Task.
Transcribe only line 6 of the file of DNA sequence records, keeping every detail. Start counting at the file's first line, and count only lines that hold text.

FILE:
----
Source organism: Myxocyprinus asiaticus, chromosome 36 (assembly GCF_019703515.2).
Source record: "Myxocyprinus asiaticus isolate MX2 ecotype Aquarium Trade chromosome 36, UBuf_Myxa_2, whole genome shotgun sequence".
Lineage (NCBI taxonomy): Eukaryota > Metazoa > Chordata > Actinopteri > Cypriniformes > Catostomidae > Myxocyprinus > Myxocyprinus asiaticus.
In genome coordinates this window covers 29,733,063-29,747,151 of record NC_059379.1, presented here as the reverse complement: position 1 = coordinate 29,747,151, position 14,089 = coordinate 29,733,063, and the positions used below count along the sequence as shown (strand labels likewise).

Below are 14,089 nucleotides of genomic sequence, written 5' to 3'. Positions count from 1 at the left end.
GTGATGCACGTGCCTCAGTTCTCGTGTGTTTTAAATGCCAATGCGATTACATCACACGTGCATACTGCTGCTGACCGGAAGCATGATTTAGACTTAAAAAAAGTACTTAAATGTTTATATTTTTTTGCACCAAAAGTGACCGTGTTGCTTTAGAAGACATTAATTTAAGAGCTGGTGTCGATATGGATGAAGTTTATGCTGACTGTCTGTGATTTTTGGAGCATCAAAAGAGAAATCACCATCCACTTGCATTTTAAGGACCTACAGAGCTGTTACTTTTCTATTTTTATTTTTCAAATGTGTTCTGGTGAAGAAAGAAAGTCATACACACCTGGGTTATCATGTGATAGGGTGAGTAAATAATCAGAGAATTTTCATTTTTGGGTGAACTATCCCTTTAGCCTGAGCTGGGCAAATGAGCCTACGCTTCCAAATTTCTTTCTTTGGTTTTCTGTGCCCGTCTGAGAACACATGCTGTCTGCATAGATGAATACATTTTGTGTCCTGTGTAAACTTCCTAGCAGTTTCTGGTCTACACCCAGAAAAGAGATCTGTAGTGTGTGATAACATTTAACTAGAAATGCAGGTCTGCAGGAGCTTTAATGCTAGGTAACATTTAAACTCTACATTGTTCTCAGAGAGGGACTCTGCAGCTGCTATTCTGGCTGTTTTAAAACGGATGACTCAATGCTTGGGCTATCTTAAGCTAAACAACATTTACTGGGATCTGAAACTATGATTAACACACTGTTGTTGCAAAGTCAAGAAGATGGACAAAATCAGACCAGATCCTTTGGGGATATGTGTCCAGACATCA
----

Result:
GTGATGCACGTGCCTCAGTTCTCGTGTGTTTTAAATGCCAATGCGATTACATCACACGTGCATACTGCTGCTGACCGGAAGCATGATTTAGACTTAAAAAAAGTACTTAAATGTTTATATTTTTTTGCACCAAAAGTGACCGTGTTGCTTTAGAAGACATTAATTTAAGAGCTGGTGTCGATATGGATGAAGTTTATGCTGACTGTCTGTGATTTTTGGAGCATCAAAAGAGAAATCACCATCCACTTGCATTTTAAGGACCTACAGAGCTGTTACTTTTCTATTTTTATTTTTCAAATGTGTTCTGGTGAAGAAAGAAAGTCATACACACCTGGGTTATCATGTGATAGGGTGAGTAAATAATCAGAGAATTTTCATTTTTGGGTGAACTATCCCTTTAGCCTGAGCTGGGCAAATGAGCCTACGCTTCCAAATTTCTTTCTTTGGTTTTCTGTGCCCGTCTGAGAACACATGCTGTCTGCATAGATGAATACATTTTGTGTCCTGTGTAAACTTCCTAGCAGTTTCTGGTCTACACCCAGAAAAGAGATCTGTAGTGTGTGATAACATTTAACTAGAAATGCAGGTCTGCAGGAGCTTTAATGCTAGGTAACATTTAAACTCTACATTGTTCTCAGAGAGGGACTCTGCAGCTGCTATTCTGGCTGTTTTAAAACGGATGACTCAATGCTTGGGCTATCTTAAGCTAAACAACATTTACTGGGATCTGAAACTATGATTAACACACTGTTGTTGCAAAGTCAAGAAGATGGACAAAATCAGACCAGATCCTTTGGGGATATGTGTCCAGACATCA